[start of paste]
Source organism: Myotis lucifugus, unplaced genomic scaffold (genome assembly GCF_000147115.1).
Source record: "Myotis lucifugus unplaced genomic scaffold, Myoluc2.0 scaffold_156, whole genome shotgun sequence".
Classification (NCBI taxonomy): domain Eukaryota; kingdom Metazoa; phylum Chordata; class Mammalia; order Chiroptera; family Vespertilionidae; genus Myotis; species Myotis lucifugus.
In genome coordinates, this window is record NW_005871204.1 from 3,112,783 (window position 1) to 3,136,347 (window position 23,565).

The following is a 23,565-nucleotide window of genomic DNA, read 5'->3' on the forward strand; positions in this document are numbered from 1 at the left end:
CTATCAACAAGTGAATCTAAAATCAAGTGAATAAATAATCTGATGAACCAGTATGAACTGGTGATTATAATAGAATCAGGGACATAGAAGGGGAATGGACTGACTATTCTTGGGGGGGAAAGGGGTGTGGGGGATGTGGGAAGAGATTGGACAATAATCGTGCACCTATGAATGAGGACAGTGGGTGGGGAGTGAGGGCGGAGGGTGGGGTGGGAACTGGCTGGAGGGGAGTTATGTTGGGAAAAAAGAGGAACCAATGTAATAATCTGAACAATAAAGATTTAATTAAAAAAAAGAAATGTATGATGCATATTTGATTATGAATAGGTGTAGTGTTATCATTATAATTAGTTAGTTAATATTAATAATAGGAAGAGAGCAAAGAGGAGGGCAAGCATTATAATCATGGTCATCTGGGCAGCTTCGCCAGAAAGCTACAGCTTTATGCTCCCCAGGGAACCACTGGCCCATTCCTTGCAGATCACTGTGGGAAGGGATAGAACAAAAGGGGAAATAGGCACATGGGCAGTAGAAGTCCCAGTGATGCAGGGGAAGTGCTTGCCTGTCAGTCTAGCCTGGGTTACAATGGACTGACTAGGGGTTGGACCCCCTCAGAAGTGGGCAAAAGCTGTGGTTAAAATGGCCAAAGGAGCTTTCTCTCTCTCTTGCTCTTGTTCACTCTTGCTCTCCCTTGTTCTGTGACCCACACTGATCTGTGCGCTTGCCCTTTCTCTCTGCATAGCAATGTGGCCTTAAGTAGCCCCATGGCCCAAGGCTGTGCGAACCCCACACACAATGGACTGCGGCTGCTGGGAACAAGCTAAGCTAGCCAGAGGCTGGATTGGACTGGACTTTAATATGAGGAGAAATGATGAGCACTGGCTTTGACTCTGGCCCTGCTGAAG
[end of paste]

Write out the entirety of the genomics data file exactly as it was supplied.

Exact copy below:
Source organism: Myotis lucifugus, unplaced genomic scaffold (genome assembly GCF_000147115.1).
Source record: "Myotis lucifugus unplaced genomic scaffold, Myoluc2.0 scaffold_156, whole genome shotgun sequence".
Classification (NCBI taxonomy): domain Eukaryota; kingdom Metazoa; phylum Chordata; class Mammalia; order Chiroptera; family Vespertilionidae; genus Myotis; species Myotis lucifugus.
In genome coordinates, this window is record NW_005871204.1 from 3,112,783 (window position 1) to 3,136,347 (window position 23,565).

The following is a 23,565-nucleotide window of genomic DNA, read 5'->3' on the forward strand; positions in this document are numbered from 1 at the left end:
CTATCAACAAGTGAATCTAAAATCAAGTGAATAAATAATCTGATGAACCAGTATGAACTGGTGATTATAATAGAATCAGGGACATAGAAGGGGAATGGACTGACTATTCTTGGGGGGGAAAGGGGTGTGGGGGATGTGGGAAGAGATTGGACAATAATCGTGCACCTATGAATGAGGACAGTGGGTGGGGAGTGAGGGCGGAGGGTGGGGTGGGAACTGGCTGGAGGGGAGTTATGTTGGGAAAAAAGAGGAACCAATGTAATAATCTGAACAATAAAGATTTAATTAAAAAAAAGAAATGTATGATGCATATTTGATTATGAATAGGTGTAGTGTTATCATTATAATTAGTTAGTTAATATTAATAATAGGAAGAGAGCAAAGAGGAGGGCAAGCATTATAATCATGGTCATCTGGGCAGCTTCGCCAGAAAGCTACAGCTTTATGCTCCCCAGGGAACCACTGGCCCATTCCTTGCAGATCACTGTGGGAAGGGATAGAACAAAAGGGGAAATAGGCACATGGGCAGTAGAAGTCCCAGTGATGCAGGGGAAGTGCTTGCCTGTCAGTCTAGCCTGGGTTACAATGGACTGACTAGGGGTTGGACCCCCTCAGAAGTGGGCAAAAGCTGTGGTTAAAATGGCCAAAGGAGCTTTCTCTCTCTCTTGCTCTTGTTCACTCTTGCTCTCCCTTGTTCTGTGACCCACACTGATCTGTGCGCTTGCCCTTTCTCTCTGCATAGCAATGTGGCCTTAAGTAGCCCCATGGCCCAAGGCTGTGCGAACCCCACACACAATGGACTGCGGCTGCTGGGAACAAGCTAAGCTAGCCAGAGGCTGGATTGGACTGGACTTTAATATGAGGAGAAATGATGAGCACTGGCTTTGACTCTGGCCCTGCTGAAG